cooperhewitt
EDAN-URL:
edanmdm:yt_6k8m4q4ugMc

Metagenomic Data Visualization | Nature–Design Triennial

Creator:
Cooper Hewitt, Smithsonian Design Museum  Search this
Type:
YouTube Videos
Uploaded:
2019-07-02T15:02:55.000Z
YouTube Category:
Education  Search this
Topic:
Design  Search this
See more by:
cooperhewitt
Data Source:
Cooper Hewitt, Smithsonian Design Museum
YouTube Channel:
cooperhewitt
EDAN-URL:
edanmdm:yt_0C-jNt7losQ

Smallpox Virus Sequencing Project Videohistory Collection

Extent:
2 videotapes (Reference copies).
Type:
Collection descriptions
Archival materials
Videotapes
Transcripts
Place:
Somalia
Date:
1991
Introduction:
The Smithsonian Videohistory Program, funded by the Alfred P. Sloan Foundation from 1986 until 1992, used video in historical research. Additional collections have been added since the grant project ended. Videohistory uses the video camera as a historical research tool to record moving visual information. Video works best in historical research when recording people at work in environments, explaining artifacts, demonstrating process, or in group discussion. The experimental program recorded projects that reflected the Institution's concern with the conduct of contemporary science and technology.

Smithsonian historians participated in the program to document visual aspects of their on-going historical research. Projects covered topics in the physical and biological sciences as well as in technological design and manufacture. To capture site, process, and interaction most effectively, projects were taped in offices, factories, quarries, laboratories, observatories, and museums. Resulting footage was duplicated, transcribed, and deposited in the Smithsonian Institution Archives for scholarship, education, and exhibition. The collection is open to qualified researchers.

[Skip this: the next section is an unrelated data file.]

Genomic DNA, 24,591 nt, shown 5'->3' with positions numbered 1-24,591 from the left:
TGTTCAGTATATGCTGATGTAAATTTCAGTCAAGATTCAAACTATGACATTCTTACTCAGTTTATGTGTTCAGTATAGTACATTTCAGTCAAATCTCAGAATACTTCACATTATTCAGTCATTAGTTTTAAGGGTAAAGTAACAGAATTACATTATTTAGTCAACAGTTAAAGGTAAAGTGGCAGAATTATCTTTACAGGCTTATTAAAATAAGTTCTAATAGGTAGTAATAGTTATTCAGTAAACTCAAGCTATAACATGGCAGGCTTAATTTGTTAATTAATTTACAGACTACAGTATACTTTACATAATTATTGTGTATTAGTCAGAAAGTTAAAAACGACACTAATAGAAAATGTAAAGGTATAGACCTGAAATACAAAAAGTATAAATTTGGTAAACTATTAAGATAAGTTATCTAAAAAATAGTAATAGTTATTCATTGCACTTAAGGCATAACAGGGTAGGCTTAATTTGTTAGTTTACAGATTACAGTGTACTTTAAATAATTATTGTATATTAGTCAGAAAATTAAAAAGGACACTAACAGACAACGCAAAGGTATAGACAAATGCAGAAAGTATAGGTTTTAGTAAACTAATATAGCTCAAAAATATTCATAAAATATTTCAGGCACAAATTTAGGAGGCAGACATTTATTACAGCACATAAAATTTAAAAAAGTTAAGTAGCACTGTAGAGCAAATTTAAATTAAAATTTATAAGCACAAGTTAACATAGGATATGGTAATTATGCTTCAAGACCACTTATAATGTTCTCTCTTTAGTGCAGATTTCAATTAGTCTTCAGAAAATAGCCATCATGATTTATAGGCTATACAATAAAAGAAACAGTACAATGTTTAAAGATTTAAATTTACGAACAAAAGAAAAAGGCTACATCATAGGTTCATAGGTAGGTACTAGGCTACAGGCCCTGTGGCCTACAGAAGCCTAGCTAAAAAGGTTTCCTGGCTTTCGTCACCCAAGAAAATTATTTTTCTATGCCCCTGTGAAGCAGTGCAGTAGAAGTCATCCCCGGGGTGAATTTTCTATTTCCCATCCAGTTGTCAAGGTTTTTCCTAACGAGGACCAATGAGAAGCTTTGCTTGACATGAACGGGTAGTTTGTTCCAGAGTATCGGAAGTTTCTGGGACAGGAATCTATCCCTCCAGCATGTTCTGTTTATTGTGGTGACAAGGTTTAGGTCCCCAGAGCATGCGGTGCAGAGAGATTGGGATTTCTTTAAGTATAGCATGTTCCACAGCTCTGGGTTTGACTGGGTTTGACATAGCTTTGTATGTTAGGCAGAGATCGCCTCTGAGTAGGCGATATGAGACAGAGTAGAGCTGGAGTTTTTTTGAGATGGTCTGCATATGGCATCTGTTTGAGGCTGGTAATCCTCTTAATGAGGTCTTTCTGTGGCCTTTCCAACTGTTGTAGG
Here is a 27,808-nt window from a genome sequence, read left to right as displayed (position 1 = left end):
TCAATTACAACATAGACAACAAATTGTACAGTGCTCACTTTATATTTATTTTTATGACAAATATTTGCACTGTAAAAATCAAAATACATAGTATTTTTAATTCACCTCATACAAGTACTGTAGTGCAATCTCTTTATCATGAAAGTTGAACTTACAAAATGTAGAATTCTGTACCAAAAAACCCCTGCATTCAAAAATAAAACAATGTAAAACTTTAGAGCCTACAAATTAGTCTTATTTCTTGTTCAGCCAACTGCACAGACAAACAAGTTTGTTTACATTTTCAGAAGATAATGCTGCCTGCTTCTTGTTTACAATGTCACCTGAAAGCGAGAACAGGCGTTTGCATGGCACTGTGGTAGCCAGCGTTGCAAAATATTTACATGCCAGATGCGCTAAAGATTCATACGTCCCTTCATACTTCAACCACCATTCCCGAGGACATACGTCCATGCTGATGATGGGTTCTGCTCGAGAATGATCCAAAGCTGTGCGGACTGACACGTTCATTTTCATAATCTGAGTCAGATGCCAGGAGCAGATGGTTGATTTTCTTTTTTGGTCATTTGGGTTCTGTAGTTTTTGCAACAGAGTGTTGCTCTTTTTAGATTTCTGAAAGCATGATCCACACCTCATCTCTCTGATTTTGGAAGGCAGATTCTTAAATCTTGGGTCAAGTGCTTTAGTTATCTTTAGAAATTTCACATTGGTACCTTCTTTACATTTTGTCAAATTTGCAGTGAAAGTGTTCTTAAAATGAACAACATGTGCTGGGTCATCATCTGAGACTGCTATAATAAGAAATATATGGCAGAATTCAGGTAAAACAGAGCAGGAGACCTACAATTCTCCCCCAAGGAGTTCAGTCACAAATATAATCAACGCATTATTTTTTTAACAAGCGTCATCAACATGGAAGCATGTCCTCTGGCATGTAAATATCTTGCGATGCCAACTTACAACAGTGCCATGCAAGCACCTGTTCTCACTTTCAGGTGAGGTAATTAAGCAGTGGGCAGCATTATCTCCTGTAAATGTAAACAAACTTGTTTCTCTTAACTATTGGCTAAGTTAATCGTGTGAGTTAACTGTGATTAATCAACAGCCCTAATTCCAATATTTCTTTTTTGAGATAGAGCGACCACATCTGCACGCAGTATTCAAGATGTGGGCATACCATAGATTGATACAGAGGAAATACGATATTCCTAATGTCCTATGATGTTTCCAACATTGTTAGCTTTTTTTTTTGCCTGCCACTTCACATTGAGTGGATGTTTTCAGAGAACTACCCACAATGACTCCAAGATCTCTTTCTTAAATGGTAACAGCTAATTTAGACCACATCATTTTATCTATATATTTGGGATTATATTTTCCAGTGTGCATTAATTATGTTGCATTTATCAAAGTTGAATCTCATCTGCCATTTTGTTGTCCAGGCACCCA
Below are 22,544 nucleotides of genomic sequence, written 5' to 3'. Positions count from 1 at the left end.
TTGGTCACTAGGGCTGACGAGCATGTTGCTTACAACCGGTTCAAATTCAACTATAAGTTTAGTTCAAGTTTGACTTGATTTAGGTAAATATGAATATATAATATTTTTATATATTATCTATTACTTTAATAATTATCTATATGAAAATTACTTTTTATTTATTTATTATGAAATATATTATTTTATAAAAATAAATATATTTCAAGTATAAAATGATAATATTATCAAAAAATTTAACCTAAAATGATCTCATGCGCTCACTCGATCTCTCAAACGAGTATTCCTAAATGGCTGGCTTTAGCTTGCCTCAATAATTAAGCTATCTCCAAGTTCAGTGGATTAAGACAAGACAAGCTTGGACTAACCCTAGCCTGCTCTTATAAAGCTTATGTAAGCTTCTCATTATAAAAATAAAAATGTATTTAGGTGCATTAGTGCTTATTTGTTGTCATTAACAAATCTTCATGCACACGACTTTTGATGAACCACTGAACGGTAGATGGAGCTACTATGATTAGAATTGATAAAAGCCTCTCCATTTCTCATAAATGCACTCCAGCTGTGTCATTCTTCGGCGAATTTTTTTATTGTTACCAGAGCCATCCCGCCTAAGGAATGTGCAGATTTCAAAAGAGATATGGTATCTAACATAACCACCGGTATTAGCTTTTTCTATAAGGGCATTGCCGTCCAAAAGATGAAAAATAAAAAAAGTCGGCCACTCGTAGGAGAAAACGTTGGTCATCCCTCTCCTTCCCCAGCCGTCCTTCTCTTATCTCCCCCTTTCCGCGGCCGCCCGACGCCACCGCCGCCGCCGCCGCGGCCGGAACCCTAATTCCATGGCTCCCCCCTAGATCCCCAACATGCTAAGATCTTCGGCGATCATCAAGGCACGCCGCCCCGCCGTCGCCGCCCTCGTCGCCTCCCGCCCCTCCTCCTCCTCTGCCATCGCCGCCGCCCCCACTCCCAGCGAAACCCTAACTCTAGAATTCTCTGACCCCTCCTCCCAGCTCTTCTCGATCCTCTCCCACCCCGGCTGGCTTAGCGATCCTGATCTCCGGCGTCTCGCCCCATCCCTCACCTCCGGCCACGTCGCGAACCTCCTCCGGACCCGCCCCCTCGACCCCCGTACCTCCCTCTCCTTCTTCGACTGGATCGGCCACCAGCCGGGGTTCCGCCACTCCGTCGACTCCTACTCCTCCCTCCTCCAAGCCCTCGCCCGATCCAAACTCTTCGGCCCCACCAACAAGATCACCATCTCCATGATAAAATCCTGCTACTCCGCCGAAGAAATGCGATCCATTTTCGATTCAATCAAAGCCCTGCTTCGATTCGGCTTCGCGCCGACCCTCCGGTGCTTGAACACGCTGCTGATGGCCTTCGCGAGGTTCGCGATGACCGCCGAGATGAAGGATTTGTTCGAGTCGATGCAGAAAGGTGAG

Descriptive Entry:
Ramunas Kondratas, Curator of the Division of Medical Sciences of the Smithsonian's National Museum of American History (NMAH), documented the start of the project to sequence the smallpox virus genome at the National Institute for Neurological Disorders and Stroke at the National Institutes of Health, Rockville, Maryland. As the result of NINDS's extensive facilities for DNA sequencing, it was chosen as the site for the joint CDC-NIH project to sequence the Bangladesh 1975 strain of the virus. The session was videotaped in the instrument room, laboratory, library, and computer room of NINDS, November 21, 1991.

This collection consists of one interview session, totaling approximately 3:00 hours of video recordings and 44 pages of transcript.

For additional information on DNA Sequencing, see Record Unit 9549, DNA Sequencing, Smithsonian Videohistory Collection, in Smithsonian Institution Archives.
Historical Note:
In 1967, the World Health Organization (WHO) initiated a program of world-wide eradication of smallpox through mass immunization and vigorous containment of outbreaks. The last naturally occurring case of smallpox was identified in Somalia in 1977. After two additional years of worldwide surveillance, on October 26, 1979, WHO announced the global eradication of smallpox.

The virus remained in storage at two authorized sites--the Centers for Disease Control (CDC) in Atlanta, Georgia, USA, and the Research Institute for Viral Preparations in Moscow, Russia. In an address to the World Health Assembly in May 1990, United States Health and Human Services Secretary Louis W. Sullivan stated that technological advances had made it possible to map the entire smallpox genome within three years. Scientists agreed that the preferred first step toward the destruction of the virus was to determine its complete DNA sequence and in that way retain the essential scientific information of what would become an extinct virus. At a meeting of the ad hoc WHO Committee on Orthopoxvirus Infections held in Geneva, Switzerland, in December 1990, it was agreed that all remaining stocks of the Vaccinia virus would be destroyed by December 31, 1993.